A soldier never stops fighting; I won’t give up until County respects home care workers

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I know the importance of fighting for what you believe in. I’ve known battle lines all my life. At a young age I fought for our country.  After my mom passed away I fought for my family.  And now that I’m a caregiver, I find myself having to fight for the work that I do.

I was 17 years old when I enrolled in the U.S. Army. I was young but the lessons I learned then I still carry with me to this day. First and foremost, our motto — This We’ll Defend — is something that is a theme in my own personal life. When my mom passed away, my sister was left without someone to care for her. My sister is 50 years old but has the mentality of a child as she needs 24 hour supervision. I feed her, bathe her, take her to doctor’s appointments, provider her medication and make sure she doesn’t run off on her own. I knew that I had to step up to the plate for my sister, to protect her and help her even if it meant I had to quit my career so that I could be her full-time caregiver.

Thanks to the In-Home Supportive Services (IHSS) program, my sister is able to receive care in the comfort of her home and be cared for by someone she loves and trusts. I’ve witnessed firsthand the benefits the IHSS program brings to those it serves, experienced the struggles that come with being a caregiver, and know the importance of defending both.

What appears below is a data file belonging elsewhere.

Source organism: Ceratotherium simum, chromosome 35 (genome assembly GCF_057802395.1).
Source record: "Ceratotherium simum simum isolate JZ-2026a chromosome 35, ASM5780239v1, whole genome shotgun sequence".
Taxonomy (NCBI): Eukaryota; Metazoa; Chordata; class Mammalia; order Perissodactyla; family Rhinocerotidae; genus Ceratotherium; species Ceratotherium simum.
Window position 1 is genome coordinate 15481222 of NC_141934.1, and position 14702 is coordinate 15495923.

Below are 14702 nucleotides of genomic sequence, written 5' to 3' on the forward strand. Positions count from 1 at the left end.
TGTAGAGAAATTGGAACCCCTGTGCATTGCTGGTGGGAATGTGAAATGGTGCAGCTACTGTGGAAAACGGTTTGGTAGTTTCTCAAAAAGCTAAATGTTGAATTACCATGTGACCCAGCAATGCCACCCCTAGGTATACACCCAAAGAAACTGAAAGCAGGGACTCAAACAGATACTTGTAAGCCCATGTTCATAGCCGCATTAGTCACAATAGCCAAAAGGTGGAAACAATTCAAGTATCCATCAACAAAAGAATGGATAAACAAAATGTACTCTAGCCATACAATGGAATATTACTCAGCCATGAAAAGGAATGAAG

The second lesson I cherish is from our Soldier’s Creed: I am a warrior and a member of a team.

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I am not the only IHSS caregiver in San Bernardino County nor am I the only veteran. In fact, there are over a thousand other local veterans like me who are caregivers. And my sister is not the only person who needs in-home care. There are more than 30,500 San Bernardino County seniors and people with disabilities in the IHSS program and over 26,000 IHSS caregivers – of whom I consider to be a team.

It’s because of our team of caregivers that our low-income seniors and those with disabilities are able to remain in the comfort of their own homes instead of being institutionalized – saving taxpayers millions of dollars and resulting in better health outcomes for those receiving care.  Yet, in San Bernardino County caregivers are paid only minimum wage and our county leaders have not been willing to support a contract to lift caregivers out of poverty.  As a result, we are often forced to choose between paying the rent and putting food on the table.

If the county is truly committed to fulfilling its vision of “offering a home for anyone seeking a sense of community and the best life has to offer,” it should start with providing its largest workforce – its caregivers – with a respectable and livable wage.

The third lesson I carry with me today is also found in our Soldier’s Creed: I will never accept defeat. I will never quit.  And that is exactly what I intend to do.

I’m a fighter. I fight for what I believe in. I don’t quit.

With November being National Family Caregivers month and also the month in which we recognize our veterans and give thanks with friends and family, I hope our County leaders hear my story, recognize the importance of caregivers, and take the necessary action to bring dignity to this vital work.

Submitted by Ronnie Taylor

Highland, CA

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